6. Clean Yourself: If you plan on camping at night or during the day make sure to clean yourself so you don’t smell.  It is really annoying to sit next to a smelly fanboy, because they haven’t showered or cleaned themselves in a couple days.  At the very least bringing some deodorant and gum can save you some embarrassment.
  7. People Love Free Crap:  If they are handing out free swag at the panel get ready to fight people for it.  People love free stuff and will pretty much trample you to get it.  This happens more on the convention floor but it can happen in panels too.  So prepare yourself.

My thoughts on panels:  Panels can be fun.  I was able to go to a few panels last year and enjoyed myself.  But nothing groundbreaking is announced that I would want to waste an entire day camping out for just to see one panel.  If you love panels, then have at it.  But you really won’t catch me in line for Hall H.

One thing I have learned while collecting toys is to look at pictures artists post on social media of their workspaces.  A lot of times it can give insight into what the artist collects but more importantly, you sometimes get a sneak peek into what the artist has coming out.  Whether intentional or not it’s still pretty cool

The most recent one that was posted also could be one of the first confirmed exclusives at SDCC.

Today kaNO posted a picture on his that showed what looks to be the 5th and final Red color way of his Dragon King figure.  It’s not exactly a close up but you can make out the shape of the figure in the picture.  kaNO also confirmed in a comment that it is the red version and will be released at SDCC.  No other information is known at this time. 

SDCC is only 2 months away so we should be seeing a lot more news about exclusives coming up.  Stay tuned because I am sure we will be having a lot of posts leading up to the con…so get excited.

 

Since I am a collector I spent the majority of my first experience at C2E2 on the convention floor.  This is where all the vendors and the artists in “Artist Alley” are set up.

While walking into the convention center con goers were greeted by a DJ spinning nerd-core music (artists like MC Chris and MC Frontalot).  Giant C2E2 letters mark the convention floor entrance.  After walking past the entrance there are rows and rows of vendors.  For those that have been to SDCC and would expect the same thing I believe you will be pretty disappointed.  At C2E2 the current focus is more on comics and art than TV and Movie studios (we shall see how long this lasts if the convention becomes more popular as time goes on.)

The majority of the vendors on the convention floor sold comics.  This is a fairly big contrast compared to SDCC since comics seemed to be pushed to the side.  There was a good mix of comics available to purchase.   From silver and golden age to more recent titles, any fan of comics could find something they liked if they had the funds to do it (I myself had my eye on a Walking Dead #1 graded at a 9.8 but unfortunately I couldn’t pull myself to pay the approx. $1800 price tag.)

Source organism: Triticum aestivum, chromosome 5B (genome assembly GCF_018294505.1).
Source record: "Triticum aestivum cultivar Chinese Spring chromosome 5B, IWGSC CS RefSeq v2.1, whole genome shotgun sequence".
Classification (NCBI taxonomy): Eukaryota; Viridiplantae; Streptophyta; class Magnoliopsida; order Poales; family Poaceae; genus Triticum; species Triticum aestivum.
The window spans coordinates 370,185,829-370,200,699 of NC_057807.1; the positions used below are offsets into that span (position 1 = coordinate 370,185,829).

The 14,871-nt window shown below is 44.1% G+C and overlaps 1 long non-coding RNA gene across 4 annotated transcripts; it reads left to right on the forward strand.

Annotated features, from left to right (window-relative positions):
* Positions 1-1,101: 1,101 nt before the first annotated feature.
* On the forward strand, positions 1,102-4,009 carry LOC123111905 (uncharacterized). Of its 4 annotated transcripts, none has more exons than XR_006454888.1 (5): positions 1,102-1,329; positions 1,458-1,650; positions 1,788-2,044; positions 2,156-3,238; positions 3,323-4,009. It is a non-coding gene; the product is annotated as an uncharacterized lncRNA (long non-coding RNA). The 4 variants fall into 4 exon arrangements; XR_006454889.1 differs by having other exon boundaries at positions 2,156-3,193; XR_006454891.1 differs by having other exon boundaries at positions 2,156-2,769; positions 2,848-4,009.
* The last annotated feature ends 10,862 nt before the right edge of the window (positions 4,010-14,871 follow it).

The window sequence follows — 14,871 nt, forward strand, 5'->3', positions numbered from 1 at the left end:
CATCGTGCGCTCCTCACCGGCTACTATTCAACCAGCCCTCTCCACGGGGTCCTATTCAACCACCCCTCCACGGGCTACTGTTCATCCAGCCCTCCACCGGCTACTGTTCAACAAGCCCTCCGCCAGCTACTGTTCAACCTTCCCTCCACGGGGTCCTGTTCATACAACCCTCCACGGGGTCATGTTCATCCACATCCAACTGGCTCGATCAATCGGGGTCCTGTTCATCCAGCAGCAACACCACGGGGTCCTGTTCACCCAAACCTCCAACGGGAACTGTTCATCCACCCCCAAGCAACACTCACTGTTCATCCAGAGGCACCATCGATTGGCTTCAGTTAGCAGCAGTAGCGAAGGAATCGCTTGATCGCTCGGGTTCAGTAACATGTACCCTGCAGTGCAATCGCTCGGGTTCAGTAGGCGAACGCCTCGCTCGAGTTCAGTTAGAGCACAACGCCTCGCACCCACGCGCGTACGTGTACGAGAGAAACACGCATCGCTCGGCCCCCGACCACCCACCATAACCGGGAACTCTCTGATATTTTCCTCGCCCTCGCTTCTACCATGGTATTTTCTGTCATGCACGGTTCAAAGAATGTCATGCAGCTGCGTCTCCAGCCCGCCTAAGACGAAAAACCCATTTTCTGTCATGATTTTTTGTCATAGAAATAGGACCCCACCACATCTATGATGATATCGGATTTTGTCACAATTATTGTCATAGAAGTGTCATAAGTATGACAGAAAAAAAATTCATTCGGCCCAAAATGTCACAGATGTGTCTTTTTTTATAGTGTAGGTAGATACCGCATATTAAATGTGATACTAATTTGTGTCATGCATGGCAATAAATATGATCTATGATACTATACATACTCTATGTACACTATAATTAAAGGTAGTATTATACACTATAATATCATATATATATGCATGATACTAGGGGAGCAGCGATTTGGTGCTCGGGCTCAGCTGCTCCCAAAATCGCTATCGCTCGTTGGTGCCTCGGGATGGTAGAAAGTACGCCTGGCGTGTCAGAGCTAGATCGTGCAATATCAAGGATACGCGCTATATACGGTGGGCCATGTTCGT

So was there a down side?  If you are a fan of vinyl toys you could be a little disappointed.  There were no real big exclusives and not much of a showing by the vinyl community.  The only booth I saw that really came close was Marty from God beast with his resin glyos type figures.  Other than that it was pretty slim pickings.

As for those fans of prints the best place was to head to Artist alley.  There you could commission drawings or purchase prints or comic art from many talented artists.  Artists like Tony Moore (Walking Dead) and Skottie Young (The Wonderful Wizard of Oz) were just a few booths I stopped at during the convention.  Most sketches that you could commission were pretty reasonably priced (<$100).  The quality of the artists in Artist Alley was definitely one of the bright spots on the convention floor.

Besides the food and comic vendors there was a stage (called +2) set up where Con goers could sit and listen to nerd comedians, watch cosplayers entertain the crowd.  This stage has potential, but the sound system was not loud enough to drown out the hustle and bustle of the convention floor.

The coolest thing I saw at C2E2 was probably the Shifty Look display towards the entrance of the convention floor.  Shifty Look takes older video game characters and puts them into a comic series.  First the Shifty Look space had about 6 full size arcade cabinets where you could play old school 8 bit video games for free.  The other cool part was that throughout the weekend an artist made a chalk drawing collage on a board approximately 10’x20’ of all the characters in the video games people were playing.  Though I didn’t get to see the finished product, seeing the piece develop was really cool to just sit and watch.  I hope they are back next year.

Overall I felt C2E2 was a success.  It is a fairly new comic convention that really focuses on…comics.  With tons of panels and many booths and artists to visit it was definitely worth the short trip to Chicago.  Would I fly across the country to attend like I do for SDCC, probably not but if you live near Chicago it is definitely a con you should check out.

Check out some of the pictures I took below form the convention.

If you have any questions or would like to share your experience please feel free to post comments below or hit us up on twitter @n3rdlink.

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Since I was only at C2E2 for a limited time, much of my day at the convention was spent on the showroom floor.  I was able to spend a few hours at a couple of the comic panels I wanted to check out.  Here are my overall thoughts and some of the information I learned while at the panels.

 Panel #1 Marvel’s Avengers v. X-Men: